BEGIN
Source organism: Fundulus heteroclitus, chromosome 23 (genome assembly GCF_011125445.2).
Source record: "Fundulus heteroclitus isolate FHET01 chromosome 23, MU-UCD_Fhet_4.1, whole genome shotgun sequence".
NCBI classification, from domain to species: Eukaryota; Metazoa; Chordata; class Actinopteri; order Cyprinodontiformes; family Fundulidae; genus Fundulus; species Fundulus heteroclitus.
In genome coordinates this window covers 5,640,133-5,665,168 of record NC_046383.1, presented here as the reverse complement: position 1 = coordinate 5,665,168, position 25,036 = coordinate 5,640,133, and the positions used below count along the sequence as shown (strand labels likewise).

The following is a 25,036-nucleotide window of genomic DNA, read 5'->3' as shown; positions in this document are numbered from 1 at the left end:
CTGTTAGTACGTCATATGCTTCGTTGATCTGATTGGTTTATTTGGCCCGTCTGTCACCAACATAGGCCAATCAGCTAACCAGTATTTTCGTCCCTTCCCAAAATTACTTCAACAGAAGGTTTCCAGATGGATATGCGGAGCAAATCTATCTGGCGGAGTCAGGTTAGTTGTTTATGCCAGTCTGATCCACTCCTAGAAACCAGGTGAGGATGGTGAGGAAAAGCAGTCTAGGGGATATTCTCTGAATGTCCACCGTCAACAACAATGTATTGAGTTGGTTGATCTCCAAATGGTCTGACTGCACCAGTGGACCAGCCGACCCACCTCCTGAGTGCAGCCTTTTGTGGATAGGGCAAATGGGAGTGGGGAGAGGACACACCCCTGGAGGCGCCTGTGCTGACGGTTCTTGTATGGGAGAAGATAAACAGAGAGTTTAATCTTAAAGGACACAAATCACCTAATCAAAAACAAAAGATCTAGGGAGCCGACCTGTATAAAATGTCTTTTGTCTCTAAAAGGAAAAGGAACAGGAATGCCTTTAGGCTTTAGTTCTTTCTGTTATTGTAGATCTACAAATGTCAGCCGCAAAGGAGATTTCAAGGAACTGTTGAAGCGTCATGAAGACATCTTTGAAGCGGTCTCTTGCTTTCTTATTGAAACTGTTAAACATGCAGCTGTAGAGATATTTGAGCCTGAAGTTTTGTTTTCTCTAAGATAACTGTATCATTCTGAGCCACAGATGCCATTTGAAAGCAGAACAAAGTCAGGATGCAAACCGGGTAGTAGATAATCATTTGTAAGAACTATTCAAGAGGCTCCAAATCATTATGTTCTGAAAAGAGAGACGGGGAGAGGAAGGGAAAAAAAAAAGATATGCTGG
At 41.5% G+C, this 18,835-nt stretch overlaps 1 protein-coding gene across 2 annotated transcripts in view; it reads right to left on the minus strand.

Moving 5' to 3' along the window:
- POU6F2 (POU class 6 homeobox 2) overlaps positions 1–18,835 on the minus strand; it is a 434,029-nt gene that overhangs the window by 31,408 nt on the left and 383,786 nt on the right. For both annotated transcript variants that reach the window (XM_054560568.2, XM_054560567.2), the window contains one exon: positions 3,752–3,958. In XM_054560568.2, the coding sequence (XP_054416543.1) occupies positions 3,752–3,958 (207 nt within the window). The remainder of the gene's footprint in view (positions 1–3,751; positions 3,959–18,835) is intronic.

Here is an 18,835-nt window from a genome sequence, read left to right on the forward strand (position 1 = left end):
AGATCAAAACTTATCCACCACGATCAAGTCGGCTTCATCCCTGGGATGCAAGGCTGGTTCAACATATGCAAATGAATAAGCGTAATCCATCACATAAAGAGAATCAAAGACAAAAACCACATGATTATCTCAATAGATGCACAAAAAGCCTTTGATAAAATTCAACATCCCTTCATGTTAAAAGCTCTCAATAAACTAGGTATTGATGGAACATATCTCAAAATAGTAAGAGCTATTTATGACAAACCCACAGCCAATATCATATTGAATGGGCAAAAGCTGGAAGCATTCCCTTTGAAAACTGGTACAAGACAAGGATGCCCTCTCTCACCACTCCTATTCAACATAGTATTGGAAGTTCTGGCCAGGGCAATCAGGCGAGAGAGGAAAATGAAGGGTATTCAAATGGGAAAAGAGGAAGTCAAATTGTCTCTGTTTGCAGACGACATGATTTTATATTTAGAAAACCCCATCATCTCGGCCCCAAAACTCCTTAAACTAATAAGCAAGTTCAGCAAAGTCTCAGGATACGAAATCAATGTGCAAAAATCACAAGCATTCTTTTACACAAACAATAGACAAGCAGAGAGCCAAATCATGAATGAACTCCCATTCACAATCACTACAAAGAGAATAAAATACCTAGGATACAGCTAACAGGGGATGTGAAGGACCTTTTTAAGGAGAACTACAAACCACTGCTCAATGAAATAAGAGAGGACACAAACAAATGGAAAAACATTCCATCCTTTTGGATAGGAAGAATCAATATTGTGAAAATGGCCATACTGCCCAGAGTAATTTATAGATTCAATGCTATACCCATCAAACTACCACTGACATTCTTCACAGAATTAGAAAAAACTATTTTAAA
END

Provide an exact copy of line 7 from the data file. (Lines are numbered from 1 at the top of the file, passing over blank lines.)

At 41.5% G+C, this 18,835-nt stretch overlaps 1 protein-coding gene across 2 annotated transcripts in view; it reads right to left on the minus strand.